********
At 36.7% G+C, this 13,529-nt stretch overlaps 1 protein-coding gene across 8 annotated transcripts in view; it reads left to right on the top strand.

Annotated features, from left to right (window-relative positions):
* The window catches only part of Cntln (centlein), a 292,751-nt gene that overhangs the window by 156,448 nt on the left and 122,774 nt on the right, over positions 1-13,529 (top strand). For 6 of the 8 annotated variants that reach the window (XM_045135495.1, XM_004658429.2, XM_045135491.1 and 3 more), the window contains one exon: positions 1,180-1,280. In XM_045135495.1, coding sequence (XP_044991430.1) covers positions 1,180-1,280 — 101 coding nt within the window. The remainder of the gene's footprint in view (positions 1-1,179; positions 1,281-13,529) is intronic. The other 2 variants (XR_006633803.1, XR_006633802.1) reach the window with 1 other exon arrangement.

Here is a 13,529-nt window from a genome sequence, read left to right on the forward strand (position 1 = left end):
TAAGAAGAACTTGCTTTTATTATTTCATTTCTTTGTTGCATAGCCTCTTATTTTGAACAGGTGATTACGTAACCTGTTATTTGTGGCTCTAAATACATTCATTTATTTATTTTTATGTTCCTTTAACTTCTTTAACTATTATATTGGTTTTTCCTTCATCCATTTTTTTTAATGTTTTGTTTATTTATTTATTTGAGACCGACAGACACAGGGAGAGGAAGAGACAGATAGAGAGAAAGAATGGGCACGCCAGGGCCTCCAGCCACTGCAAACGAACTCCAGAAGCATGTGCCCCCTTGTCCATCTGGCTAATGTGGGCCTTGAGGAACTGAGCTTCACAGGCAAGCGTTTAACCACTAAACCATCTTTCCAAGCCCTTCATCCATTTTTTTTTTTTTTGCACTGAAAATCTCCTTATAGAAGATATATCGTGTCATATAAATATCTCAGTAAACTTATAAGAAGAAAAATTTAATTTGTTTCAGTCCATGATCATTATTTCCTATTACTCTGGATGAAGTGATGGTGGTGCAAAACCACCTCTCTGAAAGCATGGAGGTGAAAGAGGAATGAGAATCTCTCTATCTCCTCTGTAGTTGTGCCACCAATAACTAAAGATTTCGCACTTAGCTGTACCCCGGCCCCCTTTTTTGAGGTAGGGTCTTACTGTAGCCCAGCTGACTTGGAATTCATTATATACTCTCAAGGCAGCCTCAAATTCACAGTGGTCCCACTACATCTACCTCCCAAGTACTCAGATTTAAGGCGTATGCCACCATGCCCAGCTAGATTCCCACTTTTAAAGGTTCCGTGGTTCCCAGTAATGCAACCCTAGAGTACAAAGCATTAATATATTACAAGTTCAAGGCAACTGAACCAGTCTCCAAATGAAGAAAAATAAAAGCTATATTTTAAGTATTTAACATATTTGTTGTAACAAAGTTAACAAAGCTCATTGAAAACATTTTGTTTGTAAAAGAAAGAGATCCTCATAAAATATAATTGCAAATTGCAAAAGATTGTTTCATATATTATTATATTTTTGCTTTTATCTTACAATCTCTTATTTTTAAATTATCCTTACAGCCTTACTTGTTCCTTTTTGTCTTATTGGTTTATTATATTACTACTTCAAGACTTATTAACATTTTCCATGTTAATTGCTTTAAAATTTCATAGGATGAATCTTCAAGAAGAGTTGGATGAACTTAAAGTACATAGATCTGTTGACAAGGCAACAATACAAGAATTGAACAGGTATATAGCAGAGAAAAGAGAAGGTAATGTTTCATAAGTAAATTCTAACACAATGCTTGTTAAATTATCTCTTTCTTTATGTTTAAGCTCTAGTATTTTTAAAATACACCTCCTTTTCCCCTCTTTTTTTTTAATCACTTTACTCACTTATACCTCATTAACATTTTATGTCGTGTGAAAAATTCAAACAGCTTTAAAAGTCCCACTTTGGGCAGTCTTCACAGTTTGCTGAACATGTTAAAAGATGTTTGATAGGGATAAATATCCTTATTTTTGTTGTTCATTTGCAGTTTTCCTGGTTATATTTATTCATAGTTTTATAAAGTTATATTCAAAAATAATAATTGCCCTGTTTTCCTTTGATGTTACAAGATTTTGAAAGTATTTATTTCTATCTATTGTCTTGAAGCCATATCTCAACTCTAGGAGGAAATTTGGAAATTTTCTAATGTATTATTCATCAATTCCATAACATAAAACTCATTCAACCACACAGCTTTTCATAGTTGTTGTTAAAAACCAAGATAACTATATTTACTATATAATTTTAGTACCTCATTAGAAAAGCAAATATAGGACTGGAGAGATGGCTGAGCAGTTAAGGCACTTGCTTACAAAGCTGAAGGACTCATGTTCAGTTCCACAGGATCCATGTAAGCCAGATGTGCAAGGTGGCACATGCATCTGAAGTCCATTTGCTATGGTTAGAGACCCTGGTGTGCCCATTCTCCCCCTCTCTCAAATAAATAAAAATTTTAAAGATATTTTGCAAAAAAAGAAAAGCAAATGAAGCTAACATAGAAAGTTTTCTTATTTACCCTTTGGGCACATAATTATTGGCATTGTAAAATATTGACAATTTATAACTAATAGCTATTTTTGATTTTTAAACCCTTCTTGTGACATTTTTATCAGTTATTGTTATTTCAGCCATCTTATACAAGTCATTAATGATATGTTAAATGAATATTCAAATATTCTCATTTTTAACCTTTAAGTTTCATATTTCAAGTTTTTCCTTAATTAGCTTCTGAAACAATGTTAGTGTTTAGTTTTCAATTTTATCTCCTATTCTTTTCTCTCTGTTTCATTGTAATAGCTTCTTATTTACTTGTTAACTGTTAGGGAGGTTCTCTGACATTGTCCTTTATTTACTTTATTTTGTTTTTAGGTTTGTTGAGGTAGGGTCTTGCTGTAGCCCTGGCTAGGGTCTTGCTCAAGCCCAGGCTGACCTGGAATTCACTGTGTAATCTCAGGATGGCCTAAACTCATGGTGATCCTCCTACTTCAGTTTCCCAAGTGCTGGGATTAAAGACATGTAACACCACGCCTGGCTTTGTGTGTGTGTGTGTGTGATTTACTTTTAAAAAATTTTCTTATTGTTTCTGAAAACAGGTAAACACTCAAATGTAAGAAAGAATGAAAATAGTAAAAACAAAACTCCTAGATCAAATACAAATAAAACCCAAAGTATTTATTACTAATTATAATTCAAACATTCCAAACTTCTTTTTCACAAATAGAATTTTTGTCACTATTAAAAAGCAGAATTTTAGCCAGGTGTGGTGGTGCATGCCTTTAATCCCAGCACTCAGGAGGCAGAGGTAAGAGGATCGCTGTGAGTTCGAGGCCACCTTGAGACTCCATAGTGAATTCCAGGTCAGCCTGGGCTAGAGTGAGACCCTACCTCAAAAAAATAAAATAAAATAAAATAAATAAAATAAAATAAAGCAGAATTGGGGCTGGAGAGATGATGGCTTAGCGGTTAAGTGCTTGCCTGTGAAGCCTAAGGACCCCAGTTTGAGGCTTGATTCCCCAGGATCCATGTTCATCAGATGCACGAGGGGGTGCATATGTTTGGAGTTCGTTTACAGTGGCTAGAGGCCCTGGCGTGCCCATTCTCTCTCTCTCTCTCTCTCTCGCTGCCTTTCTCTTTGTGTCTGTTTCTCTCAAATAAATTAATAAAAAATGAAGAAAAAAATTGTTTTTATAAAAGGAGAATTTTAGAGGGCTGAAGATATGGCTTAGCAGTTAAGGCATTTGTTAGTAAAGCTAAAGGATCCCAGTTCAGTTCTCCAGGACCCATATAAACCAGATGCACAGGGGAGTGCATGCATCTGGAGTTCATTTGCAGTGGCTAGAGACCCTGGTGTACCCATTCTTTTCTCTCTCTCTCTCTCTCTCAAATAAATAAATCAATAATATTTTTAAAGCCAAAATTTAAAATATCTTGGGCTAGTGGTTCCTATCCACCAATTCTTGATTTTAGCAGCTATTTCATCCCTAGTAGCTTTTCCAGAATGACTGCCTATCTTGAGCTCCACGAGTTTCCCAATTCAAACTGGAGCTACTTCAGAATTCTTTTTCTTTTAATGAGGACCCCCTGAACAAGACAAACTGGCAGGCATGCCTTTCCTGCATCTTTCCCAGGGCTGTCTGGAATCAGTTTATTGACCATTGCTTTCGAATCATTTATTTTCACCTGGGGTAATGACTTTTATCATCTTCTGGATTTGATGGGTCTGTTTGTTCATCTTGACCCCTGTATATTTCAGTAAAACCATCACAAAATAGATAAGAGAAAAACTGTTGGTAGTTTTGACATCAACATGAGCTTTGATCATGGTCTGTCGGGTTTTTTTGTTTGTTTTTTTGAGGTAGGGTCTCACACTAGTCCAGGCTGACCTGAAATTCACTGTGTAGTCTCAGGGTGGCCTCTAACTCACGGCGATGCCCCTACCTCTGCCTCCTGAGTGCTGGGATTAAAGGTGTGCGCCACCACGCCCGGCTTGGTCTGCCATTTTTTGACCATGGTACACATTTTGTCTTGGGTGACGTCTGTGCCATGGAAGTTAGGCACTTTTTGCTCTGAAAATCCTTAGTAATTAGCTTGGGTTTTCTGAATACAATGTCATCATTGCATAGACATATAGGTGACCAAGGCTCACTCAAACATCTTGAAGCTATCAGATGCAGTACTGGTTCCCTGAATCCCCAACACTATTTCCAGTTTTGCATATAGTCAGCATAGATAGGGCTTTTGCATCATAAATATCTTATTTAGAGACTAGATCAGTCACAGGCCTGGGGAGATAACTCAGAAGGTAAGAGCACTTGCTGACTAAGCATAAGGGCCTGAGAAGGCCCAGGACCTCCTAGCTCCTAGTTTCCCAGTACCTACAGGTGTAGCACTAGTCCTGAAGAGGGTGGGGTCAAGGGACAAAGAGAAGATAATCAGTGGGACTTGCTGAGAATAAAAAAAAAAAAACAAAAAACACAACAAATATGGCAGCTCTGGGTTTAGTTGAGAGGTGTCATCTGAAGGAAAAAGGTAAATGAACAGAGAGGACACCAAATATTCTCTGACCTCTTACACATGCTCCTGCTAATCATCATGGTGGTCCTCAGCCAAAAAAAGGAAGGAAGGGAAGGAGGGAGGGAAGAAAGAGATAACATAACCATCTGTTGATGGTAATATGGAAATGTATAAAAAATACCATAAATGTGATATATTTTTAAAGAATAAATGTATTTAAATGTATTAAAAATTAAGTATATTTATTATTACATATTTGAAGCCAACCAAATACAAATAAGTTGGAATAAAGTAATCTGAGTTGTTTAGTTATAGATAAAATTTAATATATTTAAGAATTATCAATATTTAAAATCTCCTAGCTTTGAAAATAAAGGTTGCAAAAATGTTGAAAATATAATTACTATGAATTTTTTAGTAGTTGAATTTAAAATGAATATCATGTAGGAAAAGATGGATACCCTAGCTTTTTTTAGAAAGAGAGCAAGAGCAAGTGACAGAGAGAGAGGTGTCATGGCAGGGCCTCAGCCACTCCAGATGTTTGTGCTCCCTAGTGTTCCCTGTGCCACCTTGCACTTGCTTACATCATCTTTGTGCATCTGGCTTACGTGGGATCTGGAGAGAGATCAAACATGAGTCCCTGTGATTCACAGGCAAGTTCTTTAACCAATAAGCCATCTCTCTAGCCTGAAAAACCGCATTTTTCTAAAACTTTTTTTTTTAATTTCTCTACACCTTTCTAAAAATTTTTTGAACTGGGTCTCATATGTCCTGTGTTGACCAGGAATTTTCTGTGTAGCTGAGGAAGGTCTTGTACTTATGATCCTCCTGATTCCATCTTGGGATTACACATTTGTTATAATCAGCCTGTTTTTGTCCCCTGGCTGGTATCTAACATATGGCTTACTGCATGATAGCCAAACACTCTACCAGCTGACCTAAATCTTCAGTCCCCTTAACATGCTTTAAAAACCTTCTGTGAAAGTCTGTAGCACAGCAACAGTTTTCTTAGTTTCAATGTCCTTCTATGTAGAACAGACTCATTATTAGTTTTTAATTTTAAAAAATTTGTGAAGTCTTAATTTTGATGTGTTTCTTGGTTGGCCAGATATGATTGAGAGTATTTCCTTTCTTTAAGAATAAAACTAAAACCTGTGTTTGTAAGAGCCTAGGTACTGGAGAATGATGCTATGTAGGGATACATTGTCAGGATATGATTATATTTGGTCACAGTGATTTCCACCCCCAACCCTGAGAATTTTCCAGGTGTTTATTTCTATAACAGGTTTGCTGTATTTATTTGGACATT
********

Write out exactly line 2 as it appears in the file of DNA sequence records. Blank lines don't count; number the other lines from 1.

Annotated features, from left to right (window-relative positions):